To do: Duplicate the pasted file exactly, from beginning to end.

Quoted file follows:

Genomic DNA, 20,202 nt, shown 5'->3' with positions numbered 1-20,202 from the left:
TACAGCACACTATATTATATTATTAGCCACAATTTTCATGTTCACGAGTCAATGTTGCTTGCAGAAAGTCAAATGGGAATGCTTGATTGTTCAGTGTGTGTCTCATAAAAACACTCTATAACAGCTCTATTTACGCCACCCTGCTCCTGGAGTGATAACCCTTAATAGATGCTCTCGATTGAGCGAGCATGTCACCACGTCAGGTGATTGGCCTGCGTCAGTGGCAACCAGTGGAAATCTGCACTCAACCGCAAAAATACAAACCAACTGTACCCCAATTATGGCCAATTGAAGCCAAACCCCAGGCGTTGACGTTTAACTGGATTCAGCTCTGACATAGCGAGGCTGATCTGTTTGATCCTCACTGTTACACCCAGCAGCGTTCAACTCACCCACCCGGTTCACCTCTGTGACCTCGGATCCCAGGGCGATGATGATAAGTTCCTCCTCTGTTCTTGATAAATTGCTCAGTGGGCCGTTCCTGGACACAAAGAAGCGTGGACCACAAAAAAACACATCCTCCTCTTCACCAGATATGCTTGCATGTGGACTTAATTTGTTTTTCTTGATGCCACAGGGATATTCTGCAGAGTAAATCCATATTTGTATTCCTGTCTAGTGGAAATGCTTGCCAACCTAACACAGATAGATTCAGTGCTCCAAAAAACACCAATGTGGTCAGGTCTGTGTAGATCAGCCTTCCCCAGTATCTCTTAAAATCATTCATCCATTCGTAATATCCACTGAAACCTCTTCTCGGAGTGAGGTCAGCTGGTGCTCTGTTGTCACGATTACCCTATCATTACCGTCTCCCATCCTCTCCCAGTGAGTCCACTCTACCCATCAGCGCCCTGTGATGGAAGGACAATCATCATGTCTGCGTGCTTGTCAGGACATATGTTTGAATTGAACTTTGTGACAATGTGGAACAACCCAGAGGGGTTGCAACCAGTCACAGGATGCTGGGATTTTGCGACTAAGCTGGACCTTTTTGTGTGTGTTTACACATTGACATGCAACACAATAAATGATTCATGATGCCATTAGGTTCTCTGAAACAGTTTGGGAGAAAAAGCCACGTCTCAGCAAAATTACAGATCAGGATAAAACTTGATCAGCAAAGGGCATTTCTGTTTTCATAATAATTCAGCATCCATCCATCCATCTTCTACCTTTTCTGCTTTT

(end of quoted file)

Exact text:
Genomic DNA, 20,202 nt, shown 5'->3' with positions numbered 1-20,202 from the left:
TACAGCACACTATATTATATTATTAGCCACAATTTTCATGTTCACGAGTCAATGTTGCTTGCAGAAAGTCAAATGGGAATGCTTGATTGTTCAGTGTGTGTCTCATAAAAACACTCTATAACAGCTCTATTTACGCCACCCTGCTCCTGGAGTGATAACCCTTAATAGATGCTCTCGATTGAGCGAGCATGTCACCACGTCAGGTGATTGGCCTGCGTCAGTGGCAACCAGTGGAAATCTGCACTCAACCGCAAAAATACAAACCAACTGTACCCCAATTATGGCCAATTGAAGCCAAACCCCAGGCGTTGACGTTTAACTGGATTCAGCTCTGACATAGCGAGGCTGATCTGTTTGATCCTCACTGTTACACCCAGCAGCGTTCAACTCACCCACCCGGTTCACCTCTGTGACCTCGGATCCCAGGGCGATGATGATAAGTTCCTCCTCTGTTCTTGATAAATTGCTCAGTGGGCCGTTCCTGGACACAAAGAAGCGTGGACCACAAAAAAACACATCCTCCTCTTCACCAGATATGCTTGCATGTGGACTTAATTTGTTTTTCTTGATGCCACAGGGATATTCTGCAGAGTAAATCCATATTTGTATTCCTGTCTAGTGGAAATGCTTGCCAACCTAACACAGATAGATTCAGTGCTCCAAAAAACACCAATGTGGTCAGGTCTGTGTAGATCAGCCTTCCCCAGTATCTCTTAAAATCATTCATCCATTCGTAATATCCACTGAAACCTCTTCTCGGAGTGAGGTCAGCTGGTGCTCTGTTGTCACGATTACCCTATCATTACCGTCTCCCATCCTCTCCCAGTGAGTCCACTCTACCCATCAGCGCCCTGTGATGGAAGGACAATCATCATGTCTGCGTGCTTGTCAGGACATATGTTTGAATTGAACTTTGTGACAATGTGGAACAACCCAGAGGGGTTGCAACCAGTCACAGGATGCTGGGATTTTGCGACTAAGCTGGACCTTTTTGTGTGTGTTTACACATTGACATGCAACACAATAAATGATTCATGATGCCATTAGGTTCTCTGAAACAGTTTGGGAGAAAAAGCCACGTCTCAGCAAAATTACAGATCAGGATAAAACTTGATCAGCAAAGGGCATTTCTGTTTTCATAATAATTCAGCATCCATCCATCCATCTTCTACCTTTTCTGCTTTT